My younger brother and my daughter have always had a special bond. I blame it on their shared traits of being wicked smart and a little bit naughty. 🙃. They’re both great at “solving puzzles” and from a young age, he loved teaching her how to do things and then teaching her new and “more fun” ways to do things.
When he introduced her to Rube Goldberg, I didn’t know who he was or what he was famous for, but once he explained it, it all made sense as to why he chose to impart this particular bit of knowledge.
You see, Rube Goldberg was known for taking something simple and making it as complicated as possible, just for fun.
Need to open a door? Let’s build the most complicated contraption that doesn’t require you to use your hands, but will turn your entryway into a impassible space once you have the door open…. Want to pour yourself a cup of coffee? Let’s set up the pot and the cup and then add levers, pullies, dominoes, etc. to tip the pot and fill the cup without spilling, leaving your kitchen counter cluttered with non-kitchen essentials….
So what does this have to do with your business you might ask? …. (If you’re new to my blog, you’ll learn quickly that I like to tell stories and then connect the dots…..) Many of us have built businesses that operate like Rube Goldberg machines without even realizing it. As our businesses grow organically, which is part of the natural evolution, we often add steps to our processes or new systems to the mix and before we know it a simple process is now overly complicated. In Rube Goldberg’s case, his “complications” are intentional. I’m encouraging you to do the opposite and be intentional about not over-complicating things.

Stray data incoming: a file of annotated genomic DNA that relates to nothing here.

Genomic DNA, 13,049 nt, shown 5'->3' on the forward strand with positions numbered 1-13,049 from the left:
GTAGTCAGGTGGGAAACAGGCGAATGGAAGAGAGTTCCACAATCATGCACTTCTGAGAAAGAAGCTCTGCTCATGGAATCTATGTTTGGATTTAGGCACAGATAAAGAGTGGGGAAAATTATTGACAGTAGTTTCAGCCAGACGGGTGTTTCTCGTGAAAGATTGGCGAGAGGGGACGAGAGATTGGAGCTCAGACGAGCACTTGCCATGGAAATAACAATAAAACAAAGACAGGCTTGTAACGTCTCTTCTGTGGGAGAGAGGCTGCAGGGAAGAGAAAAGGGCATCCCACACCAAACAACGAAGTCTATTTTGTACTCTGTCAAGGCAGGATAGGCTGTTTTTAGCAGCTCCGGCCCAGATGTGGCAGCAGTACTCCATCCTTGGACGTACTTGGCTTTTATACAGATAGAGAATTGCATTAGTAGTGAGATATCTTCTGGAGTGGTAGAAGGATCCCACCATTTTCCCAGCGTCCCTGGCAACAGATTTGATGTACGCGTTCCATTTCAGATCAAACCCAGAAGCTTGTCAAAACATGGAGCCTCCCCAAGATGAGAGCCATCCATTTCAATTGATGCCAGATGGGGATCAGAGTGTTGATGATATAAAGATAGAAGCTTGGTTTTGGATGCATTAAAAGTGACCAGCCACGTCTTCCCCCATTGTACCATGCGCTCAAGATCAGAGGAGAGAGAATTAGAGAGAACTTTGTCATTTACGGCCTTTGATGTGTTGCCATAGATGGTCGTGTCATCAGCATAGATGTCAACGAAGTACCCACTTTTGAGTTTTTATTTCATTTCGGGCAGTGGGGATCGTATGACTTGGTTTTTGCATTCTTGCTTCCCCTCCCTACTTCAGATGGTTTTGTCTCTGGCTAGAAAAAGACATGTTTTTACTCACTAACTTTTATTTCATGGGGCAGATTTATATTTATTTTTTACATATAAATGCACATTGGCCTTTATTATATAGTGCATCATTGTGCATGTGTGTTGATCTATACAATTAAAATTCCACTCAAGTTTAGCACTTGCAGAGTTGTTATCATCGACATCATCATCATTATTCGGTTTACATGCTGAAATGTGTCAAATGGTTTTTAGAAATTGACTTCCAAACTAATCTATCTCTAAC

What’s the best way to do this? Take some time each quarter to work ON your business and re-evaluate your current systems and processes. The goal should always be simple, easy, and repeatable. If they’re not, brainstorm with your team on how to modify them and then try, track and tweak as needed until you get It just right.
Think back to being a kid and building a domino chain that would topple with just one tap. You most likely didn’t get it right on the first try, but if you stuck with it until you got the spacing and angles just right so the small push at the start led to a smooth chain reaction with a clean finish it was well worth the effort.
Want more help with looking at your business from a different perspective? Schedule a free discovery call and let’s chat about the areas of your business that could use some simplification.